I encountered my first burying beetle, a small black and orange insect, about 10 years ago, when I happened across a dead squirrel at the edge of my yard. Being the curious person that I am, I poked and prodded the squirrel, eventually rolling it over to see what it looked like underneath. Much to my surprise, several small beetles scurried away, including a few with bright orange markings on their backs and yellow hairs on their necks. That evening I went online to search for the identity of the beetles and found what they were—gold-necked burying beetles (Nicrophorus tomentosus). It turned out the gold-necked burying beetle is attracted to and then feeds on dead things.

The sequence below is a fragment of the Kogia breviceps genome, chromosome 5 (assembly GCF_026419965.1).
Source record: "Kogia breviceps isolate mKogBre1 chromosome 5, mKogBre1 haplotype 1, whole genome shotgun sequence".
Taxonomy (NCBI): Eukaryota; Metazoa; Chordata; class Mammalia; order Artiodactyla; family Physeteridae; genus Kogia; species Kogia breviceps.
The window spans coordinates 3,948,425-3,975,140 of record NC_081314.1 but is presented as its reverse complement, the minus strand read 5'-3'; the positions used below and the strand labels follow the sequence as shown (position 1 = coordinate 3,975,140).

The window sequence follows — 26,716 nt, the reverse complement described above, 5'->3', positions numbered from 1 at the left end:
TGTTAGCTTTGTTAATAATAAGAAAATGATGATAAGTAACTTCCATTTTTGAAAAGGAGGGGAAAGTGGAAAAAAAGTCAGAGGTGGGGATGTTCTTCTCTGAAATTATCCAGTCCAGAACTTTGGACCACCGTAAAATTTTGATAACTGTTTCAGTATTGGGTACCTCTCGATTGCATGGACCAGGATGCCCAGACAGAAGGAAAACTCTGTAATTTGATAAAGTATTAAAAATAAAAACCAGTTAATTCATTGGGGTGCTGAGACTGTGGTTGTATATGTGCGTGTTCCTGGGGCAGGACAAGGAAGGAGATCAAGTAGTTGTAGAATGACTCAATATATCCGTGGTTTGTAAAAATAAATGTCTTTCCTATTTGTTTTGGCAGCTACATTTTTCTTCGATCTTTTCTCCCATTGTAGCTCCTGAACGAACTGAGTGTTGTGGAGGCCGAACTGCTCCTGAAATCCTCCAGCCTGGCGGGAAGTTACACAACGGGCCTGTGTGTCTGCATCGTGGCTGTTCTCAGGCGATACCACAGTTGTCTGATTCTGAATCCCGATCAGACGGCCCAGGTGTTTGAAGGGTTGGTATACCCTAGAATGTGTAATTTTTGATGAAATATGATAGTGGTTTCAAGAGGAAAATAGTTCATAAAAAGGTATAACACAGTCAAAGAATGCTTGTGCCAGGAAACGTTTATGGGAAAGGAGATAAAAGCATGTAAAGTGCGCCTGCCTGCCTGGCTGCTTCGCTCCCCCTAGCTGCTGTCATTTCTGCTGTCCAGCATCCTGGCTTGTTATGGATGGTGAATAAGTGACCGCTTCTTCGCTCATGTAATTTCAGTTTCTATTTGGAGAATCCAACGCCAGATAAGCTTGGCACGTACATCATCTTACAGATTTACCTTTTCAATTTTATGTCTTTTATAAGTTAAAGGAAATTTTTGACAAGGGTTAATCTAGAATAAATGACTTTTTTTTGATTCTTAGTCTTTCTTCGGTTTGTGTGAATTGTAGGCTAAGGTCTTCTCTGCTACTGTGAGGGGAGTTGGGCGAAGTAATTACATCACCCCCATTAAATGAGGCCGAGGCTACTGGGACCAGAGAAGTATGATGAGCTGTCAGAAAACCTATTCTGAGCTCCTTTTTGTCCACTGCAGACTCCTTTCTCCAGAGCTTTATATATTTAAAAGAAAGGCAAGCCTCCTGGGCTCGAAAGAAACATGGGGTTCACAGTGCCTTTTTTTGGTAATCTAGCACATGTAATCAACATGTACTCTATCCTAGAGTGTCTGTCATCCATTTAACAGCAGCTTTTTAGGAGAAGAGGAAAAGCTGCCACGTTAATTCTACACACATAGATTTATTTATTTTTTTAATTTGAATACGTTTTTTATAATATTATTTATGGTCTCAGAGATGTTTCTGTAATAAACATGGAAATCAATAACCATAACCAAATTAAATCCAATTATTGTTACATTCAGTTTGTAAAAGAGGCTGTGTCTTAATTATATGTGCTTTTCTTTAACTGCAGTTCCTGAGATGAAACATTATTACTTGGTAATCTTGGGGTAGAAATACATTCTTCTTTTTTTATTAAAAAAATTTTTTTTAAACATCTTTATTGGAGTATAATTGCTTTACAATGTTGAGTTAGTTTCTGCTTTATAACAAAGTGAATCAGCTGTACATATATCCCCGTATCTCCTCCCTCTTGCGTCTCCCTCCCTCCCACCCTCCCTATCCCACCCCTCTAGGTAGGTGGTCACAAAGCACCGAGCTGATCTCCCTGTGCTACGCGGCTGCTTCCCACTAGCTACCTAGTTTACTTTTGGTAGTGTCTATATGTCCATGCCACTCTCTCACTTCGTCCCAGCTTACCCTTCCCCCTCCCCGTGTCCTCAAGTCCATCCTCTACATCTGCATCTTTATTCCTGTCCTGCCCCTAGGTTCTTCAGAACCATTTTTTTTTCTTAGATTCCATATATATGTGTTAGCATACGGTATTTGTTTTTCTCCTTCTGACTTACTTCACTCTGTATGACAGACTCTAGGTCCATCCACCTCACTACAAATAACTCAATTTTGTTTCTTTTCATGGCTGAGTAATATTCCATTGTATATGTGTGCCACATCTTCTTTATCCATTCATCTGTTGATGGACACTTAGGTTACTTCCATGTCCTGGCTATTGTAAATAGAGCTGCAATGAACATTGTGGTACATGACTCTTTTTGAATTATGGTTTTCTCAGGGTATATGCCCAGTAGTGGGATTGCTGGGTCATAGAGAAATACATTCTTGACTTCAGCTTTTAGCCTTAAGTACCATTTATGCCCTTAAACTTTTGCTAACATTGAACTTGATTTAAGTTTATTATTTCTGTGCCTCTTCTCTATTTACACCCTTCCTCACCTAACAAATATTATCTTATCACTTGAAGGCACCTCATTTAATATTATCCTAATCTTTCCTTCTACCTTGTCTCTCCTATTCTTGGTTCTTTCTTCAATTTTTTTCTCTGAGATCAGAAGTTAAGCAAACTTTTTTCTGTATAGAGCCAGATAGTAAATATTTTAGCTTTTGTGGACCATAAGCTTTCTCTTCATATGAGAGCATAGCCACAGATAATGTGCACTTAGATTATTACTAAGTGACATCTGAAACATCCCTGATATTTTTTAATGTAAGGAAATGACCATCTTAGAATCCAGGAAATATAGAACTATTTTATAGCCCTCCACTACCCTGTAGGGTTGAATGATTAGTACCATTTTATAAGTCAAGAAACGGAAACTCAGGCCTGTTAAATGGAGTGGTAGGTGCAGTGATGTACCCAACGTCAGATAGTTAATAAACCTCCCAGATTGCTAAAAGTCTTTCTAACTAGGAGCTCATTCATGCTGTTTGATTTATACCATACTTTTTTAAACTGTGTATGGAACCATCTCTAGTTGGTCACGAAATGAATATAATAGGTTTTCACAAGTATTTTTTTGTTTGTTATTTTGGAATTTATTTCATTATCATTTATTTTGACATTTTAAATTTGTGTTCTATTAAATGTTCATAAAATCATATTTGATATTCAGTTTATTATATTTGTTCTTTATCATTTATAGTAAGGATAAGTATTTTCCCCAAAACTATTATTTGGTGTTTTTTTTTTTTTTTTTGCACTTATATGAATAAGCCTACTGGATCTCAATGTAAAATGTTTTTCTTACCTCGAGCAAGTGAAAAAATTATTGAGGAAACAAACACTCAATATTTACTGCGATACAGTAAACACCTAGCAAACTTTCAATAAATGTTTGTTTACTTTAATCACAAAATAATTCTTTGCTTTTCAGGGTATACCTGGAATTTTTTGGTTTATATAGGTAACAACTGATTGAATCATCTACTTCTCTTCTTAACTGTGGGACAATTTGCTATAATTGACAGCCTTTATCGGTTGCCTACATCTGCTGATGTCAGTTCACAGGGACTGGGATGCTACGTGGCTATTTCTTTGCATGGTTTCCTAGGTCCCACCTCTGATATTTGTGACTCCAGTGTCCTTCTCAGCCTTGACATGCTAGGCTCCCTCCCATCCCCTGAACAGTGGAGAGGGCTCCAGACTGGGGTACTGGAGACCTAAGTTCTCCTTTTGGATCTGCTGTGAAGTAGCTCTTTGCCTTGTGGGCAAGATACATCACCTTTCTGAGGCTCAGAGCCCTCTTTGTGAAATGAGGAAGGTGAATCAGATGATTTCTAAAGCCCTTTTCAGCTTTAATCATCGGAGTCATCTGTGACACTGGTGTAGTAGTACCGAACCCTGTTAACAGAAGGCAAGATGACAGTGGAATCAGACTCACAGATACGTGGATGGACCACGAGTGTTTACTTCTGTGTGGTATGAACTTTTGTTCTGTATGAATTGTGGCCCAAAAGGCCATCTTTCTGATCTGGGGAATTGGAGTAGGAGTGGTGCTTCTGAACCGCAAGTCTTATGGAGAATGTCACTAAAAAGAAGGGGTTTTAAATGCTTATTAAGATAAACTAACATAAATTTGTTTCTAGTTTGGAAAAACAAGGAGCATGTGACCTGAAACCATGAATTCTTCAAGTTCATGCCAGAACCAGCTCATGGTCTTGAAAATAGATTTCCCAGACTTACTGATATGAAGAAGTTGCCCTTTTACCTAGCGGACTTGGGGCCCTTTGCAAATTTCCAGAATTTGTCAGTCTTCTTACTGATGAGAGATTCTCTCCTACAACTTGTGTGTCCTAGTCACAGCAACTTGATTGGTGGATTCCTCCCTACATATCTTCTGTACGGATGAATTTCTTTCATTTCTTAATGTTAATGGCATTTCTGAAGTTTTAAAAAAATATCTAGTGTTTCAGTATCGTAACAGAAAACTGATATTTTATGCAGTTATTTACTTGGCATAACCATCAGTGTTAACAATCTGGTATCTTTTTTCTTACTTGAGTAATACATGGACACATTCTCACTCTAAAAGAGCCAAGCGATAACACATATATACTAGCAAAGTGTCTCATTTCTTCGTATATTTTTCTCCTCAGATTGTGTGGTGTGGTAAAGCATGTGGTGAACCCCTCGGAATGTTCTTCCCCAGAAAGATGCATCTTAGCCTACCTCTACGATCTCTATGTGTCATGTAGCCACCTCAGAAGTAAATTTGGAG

I soon learned I could find other species of burying beetles in the area. These relatives of my backyard beetles came in different sizes, had distinct habits, and lived in many kinds of habitat. The more I explored this group of beetles, the more I got hooked. Since my original burying beetle encounter, I earned college degrees in wildlife management and conservation biology, including a minor in entomology, the study of insects. I now work as a wildlife biologist studying amphibians, reptiles, and insects—the creepy-crawlies I find fascinating.
There are about 70 species, or kinds, of burying beetle worldwide. About 17 of them can be found in the United States, and at least 11 of those can be found in Minnesota. Wherever an animal has died and begun to rot and stink, these beetles can be found making their home. Let's take a look at why burying beetles are so well suited for living amid death.